While we wait for the final judgment on the privacy implications of the Carrier IQ fiasco, security pros are asking what the potential security implications of the embattled mobile diagnostic software could be.
Carrier IQ has vehemently denied capturing detailed personal information regarding specific customers. "Our software does not record, store or transmit the contents of SMS messages, email, photographs, audio or video," the company said in a statement as we reported earlier this week. "For example, we understand whether an SMS was sent accurately, but do not record or transmit the content of the SMS."
The question for security managers and those interested in ensuring that the data on their devices stays secure is how much, if any, does the Carrier IQ software increase risk?
"Imagine if what we saw in the video by Trevor Eckhart was something one could capture remotely," says Mark Rasch, director of cybersecurity and privacy consulting at CSC. "Still, nothing I've seen indicates that the data flowing through the application is permanently stored and transmitted anywhere."
CarrierIQ does a lot of bad things, security researcher Dan Rosenberg says. It's a potential risk to user privacy, and users should be given the ability to opt out of it," he wrote in this Pastbin.com post. "But people need to recognize that there's a big difference between recording events like keystrokes and HTTPS URLs to a debugging buffer (which is pretty bad by itself), and actually collecting, storing, and transmitting this data to carriers (which doesn't happen). After reverse engineering CarrierIQ myself, I have seen no evidence that they are collecting anything more than what they've publicly claimed: anonymized metrics data."
"If all Carrier IQ is doing is collecting information about user experience on the cell phone so developers can make better software, than my only issue is whether the process is secure, and is easy to turn off," says Rasch.
"There's very little additional risk here, if any," adds Pete Lindstrom, research director at Spire Security. "The Carrier IQ logs could be hijacked by an attacker, in theory, but in practice if an attacker had that kind of access to your phone you are already in significant trouble."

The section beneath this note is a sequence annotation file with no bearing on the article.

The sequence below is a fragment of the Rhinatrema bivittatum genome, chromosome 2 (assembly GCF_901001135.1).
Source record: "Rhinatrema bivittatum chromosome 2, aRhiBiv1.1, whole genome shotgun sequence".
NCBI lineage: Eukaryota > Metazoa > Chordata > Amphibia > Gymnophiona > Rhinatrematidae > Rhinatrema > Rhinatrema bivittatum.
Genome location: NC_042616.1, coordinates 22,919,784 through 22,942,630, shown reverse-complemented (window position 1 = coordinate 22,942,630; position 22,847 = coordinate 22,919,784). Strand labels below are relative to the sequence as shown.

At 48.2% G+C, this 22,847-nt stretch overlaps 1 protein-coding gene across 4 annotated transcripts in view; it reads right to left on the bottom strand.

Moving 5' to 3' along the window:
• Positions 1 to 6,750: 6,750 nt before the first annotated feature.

"The risk is really only if you lose the device or if the carrier is so insanely stupid as to actually collect the data," says Rich Mogull, founder and analyst at research firm Securosis. "Both seem like reasonably possible risks these days. Still, if you want a carrier-provided rootkit-free phone your only recourse is to put it in your contract and get a list of safe phones from them," he says.
This, of course, doesn't mean that mobile devices are secure. Far from it. Recently, North Carolina State University researchers discovered a series of vulnerabilities within smartphones based on the open source mobile operating system Android. According to Symantec's research paper, " Detection of Capability Leaks in Stock Android Smartphones", it is possible for apps to bypass Android's permissions-based security controls. "In particular, by exploiting these leaked capabilities, an untrusted app on these affected phones can manage to wipe out the user data, send out SMS messages (e.g., to premium numbers), record user conversation, or obtain user geo-locations -- all without asking for any permission," the report stated.
Whether Carrier IQ turns out to be a security risk or not, we know one thing is certain: Mobile security risks are growing as more attention and valuable data is placed on these devices.
George V. Hulme writes about security and technology from his home in Minneapolis. You can also find him tweeting about those topics on Twitter @georgevhulme
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